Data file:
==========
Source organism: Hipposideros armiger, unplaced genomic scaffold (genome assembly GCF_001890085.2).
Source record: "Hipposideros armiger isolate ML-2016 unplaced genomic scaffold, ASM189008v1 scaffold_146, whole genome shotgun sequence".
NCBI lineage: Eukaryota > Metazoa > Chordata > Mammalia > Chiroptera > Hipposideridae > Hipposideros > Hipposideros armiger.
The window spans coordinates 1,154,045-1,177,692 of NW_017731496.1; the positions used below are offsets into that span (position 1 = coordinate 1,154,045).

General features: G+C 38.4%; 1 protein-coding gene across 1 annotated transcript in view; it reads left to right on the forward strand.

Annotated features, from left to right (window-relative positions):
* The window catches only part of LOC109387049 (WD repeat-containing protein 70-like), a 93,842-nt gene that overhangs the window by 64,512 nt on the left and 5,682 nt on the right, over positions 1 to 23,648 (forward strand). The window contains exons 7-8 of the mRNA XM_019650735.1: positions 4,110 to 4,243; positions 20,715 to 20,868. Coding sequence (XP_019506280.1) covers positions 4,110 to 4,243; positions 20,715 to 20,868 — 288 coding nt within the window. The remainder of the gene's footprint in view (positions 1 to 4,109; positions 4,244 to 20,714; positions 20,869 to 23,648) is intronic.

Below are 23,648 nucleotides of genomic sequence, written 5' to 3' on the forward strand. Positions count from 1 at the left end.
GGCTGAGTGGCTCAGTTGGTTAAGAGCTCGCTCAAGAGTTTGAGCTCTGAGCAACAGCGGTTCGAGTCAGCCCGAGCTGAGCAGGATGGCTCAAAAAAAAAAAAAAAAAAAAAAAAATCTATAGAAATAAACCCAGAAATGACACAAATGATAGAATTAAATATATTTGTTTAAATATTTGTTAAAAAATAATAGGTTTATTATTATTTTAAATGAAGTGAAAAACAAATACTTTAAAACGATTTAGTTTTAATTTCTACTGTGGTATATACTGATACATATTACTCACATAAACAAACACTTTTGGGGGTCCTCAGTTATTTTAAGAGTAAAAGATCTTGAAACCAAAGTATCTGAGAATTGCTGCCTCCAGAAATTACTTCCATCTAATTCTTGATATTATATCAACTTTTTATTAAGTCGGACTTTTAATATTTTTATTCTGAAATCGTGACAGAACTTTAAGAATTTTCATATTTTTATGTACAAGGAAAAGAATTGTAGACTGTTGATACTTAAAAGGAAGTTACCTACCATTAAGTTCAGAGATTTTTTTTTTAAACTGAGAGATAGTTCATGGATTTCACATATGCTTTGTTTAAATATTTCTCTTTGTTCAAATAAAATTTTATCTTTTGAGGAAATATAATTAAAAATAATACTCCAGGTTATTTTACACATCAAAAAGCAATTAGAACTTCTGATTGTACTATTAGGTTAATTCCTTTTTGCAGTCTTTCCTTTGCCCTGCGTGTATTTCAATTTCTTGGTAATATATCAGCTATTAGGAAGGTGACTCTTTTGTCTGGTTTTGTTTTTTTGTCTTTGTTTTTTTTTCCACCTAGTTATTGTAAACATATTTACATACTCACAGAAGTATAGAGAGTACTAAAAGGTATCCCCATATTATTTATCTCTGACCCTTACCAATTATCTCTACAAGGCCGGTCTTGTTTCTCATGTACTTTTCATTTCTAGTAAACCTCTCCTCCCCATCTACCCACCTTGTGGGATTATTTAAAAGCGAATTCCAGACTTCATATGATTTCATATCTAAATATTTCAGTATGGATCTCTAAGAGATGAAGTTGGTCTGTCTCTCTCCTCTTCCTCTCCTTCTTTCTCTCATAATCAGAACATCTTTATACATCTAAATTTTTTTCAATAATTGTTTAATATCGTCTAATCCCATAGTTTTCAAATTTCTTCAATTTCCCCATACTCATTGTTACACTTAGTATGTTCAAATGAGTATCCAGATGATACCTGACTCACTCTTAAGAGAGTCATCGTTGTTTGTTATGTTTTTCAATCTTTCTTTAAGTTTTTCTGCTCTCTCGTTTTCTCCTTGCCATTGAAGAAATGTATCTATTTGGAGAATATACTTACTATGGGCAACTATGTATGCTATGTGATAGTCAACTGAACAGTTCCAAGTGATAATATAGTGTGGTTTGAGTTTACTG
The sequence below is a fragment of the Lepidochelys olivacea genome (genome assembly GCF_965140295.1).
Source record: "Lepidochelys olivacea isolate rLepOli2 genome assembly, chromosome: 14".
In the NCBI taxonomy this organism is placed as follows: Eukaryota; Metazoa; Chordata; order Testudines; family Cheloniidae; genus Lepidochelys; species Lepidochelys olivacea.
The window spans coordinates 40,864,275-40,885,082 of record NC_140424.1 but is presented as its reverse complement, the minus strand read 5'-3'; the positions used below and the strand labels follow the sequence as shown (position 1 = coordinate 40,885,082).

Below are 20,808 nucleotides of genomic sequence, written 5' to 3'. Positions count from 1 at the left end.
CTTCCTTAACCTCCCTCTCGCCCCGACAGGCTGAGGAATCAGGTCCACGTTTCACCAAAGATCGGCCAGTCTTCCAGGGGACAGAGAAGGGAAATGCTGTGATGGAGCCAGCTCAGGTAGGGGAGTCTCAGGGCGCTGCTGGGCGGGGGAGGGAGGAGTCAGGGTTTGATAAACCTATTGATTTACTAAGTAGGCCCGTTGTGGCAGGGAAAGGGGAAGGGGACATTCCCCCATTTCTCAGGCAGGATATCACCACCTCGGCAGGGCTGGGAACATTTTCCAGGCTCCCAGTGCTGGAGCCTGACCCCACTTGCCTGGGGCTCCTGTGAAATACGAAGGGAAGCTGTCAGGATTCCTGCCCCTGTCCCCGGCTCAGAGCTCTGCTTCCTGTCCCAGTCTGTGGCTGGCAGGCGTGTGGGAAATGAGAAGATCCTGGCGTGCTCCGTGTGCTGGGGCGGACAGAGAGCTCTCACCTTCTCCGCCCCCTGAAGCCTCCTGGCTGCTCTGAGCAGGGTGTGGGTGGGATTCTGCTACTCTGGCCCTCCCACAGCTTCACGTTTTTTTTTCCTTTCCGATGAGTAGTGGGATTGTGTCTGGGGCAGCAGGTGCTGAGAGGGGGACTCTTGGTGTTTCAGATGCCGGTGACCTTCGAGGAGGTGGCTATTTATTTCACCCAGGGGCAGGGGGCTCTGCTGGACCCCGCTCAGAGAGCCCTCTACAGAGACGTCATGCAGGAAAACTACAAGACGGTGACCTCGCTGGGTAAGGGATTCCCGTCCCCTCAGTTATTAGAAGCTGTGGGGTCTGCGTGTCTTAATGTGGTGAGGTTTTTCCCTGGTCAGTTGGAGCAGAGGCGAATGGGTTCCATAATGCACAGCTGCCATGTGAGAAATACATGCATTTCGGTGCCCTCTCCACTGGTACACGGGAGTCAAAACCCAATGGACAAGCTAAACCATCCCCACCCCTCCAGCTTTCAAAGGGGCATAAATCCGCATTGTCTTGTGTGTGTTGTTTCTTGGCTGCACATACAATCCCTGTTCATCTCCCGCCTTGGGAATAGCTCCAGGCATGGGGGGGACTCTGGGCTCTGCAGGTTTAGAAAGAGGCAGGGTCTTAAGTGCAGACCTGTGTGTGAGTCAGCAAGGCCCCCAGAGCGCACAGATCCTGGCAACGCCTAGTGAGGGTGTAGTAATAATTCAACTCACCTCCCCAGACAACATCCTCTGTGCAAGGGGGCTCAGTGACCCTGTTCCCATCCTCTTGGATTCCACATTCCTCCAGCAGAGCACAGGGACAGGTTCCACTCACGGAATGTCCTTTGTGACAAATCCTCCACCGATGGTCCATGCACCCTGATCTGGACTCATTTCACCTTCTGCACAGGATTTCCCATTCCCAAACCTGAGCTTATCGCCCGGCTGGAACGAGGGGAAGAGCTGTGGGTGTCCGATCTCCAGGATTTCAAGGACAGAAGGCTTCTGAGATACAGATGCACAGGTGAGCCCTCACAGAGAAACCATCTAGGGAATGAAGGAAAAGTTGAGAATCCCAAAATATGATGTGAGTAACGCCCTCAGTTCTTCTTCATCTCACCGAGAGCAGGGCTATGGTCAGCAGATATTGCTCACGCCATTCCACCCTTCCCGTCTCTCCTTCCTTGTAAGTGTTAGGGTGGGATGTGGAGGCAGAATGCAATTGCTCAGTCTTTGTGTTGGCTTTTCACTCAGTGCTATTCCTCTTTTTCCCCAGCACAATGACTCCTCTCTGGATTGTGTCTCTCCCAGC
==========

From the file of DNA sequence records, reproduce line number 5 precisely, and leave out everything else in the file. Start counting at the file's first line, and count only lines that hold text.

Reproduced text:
General features: G+C 38.4%; 1 protein-coding gene across 1 annotated transcript in view; it reads left to right on the forward strand.